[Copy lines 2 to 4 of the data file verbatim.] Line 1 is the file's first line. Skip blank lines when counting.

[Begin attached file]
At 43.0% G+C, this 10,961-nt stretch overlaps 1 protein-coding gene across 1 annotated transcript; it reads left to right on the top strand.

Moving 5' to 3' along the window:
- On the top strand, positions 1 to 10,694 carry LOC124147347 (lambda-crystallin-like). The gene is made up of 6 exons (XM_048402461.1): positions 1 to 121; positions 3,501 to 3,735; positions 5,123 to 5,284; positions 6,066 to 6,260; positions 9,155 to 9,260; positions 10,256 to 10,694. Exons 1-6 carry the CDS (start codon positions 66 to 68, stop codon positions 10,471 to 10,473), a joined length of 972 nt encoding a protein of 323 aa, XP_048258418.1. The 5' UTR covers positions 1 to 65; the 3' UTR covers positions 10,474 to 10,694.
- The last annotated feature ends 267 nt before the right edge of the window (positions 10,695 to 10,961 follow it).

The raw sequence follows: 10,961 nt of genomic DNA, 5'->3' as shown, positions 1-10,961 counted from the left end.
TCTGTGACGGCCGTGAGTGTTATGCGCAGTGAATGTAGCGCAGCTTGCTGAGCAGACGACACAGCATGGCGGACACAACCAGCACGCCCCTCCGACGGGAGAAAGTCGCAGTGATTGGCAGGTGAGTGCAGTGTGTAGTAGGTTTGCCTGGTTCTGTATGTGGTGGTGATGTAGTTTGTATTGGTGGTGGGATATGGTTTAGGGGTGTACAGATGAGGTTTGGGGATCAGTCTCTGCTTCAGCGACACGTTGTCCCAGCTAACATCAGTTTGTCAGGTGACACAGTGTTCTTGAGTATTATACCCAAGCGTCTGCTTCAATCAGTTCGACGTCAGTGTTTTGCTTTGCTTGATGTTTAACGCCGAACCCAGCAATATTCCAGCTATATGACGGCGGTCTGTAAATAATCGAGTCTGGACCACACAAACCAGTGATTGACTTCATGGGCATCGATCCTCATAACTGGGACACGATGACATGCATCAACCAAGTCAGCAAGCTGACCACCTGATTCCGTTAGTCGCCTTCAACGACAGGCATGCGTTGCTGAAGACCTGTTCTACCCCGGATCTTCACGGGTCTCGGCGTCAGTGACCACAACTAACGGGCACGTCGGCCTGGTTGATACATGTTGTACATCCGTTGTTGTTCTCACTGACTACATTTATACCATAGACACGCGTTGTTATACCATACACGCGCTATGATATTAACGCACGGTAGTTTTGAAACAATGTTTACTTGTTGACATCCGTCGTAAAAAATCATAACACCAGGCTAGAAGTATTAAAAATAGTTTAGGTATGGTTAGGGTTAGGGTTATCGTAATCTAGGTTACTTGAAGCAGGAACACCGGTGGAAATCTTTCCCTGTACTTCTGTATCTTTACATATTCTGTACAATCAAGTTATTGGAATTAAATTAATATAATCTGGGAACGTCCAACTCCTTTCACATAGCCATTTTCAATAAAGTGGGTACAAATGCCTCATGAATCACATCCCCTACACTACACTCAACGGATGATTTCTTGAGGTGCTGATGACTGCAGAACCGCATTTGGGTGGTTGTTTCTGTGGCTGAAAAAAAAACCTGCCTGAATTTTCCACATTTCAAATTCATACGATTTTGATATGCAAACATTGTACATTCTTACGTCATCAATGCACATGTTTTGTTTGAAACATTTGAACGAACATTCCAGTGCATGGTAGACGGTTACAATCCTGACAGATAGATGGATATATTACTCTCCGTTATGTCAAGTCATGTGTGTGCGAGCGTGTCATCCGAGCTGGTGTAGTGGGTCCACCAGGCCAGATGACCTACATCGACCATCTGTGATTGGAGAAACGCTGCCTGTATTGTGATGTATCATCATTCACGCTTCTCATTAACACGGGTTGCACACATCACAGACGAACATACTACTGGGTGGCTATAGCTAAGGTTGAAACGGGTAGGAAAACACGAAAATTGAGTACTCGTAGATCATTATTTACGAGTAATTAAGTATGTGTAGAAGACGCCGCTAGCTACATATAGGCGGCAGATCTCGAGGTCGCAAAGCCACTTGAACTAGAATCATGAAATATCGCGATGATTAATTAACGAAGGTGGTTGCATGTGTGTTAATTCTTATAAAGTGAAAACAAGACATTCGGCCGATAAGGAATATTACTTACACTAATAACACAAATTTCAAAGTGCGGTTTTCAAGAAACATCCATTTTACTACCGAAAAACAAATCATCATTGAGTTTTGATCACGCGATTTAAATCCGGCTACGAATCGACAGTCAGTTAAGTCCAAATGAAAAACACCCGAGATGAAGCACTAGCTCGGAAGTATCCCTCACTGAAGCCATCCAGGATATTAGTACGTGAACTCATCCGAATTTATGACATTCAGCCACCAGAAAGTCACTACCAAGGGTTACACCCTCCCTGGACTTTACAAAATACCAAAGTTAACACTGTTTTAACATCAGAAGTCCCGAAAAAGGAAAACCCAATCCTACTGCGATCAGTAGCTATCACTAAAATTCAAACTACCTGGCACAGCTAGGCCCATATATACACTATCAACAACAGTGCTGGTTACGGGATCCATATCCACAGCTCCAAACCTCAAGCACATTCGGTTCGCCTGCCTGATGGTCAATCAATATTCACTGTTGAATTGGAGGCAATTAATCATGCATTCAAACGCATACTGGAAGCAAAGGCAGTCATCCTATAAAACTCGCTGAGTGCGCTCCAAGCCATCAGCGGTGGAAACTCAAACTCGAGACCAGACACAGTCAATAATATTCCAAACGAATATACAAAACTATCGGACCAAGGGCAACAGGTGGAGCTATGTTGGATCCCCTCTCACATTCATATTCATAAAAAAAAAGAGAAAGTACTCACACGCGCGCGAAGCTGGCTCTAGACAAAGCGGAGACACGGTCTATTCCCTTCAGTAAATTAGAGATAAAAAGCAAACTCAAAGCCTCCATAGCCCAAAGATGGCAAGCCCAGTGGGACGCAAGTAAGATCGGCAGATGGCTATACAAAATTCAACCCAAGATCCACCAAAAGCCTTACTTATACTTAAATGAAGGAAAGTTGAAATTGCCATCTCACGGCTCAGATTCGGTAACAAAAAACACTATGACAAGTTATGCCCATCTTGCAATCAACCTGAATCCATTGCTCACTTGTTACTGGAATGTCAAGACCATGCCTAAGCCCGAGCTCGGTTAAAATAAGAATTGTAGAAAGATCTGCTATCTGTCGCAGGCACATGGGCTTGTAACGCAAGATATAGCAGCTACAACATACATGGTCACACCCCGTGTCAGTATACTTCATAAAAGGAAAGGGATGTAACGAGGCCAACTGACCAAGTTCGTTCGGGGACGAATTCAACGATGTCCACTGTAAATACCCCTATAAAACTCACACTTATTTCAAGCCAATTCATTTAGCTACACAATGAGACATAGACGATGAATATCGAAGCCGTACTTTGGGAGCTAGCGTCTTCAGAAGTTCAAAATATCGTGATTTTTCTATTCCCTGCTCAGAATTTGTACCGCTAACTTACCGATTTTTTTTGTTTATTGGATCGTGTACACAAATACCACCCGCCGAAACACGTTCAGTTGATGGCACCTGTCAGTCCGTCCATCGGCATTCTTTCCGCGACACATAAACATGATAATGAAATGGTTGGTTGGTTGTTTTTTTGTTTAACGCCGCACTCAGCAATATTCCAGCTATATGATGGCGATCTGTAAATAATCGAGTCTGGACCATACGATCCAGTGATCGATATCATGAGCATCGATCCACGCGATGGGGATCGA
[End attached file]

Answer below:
Moving 5' to 3' along the window:
- On the top strand, positions 1 to 10,694 carry LOC124147347 (lambda-crystallin-like). The gene is made up of 6 exons (XM_048402461.1): positions 1 to 121; positions 3,501 to 3,735; positions 5,123 to 5,284; positions 6,066 to 6,260; positions 9,155 to 9,260; positions 10,256 to 10,694. Exons 1-6 carry the CDS (start codon positions 66 to 68, stop codon positions 10,471 to 10,473), a joined length of 972 nt encoding a protein of 323 aa, XP_048258418.1. The 5' UTR covers positions 1 to 65; the 3' UTR covers positions 10,474 to 10,694.
- The last annotated feature ends 267 nt before the right edge of the window (positions 10,695 to 10,961 follow it).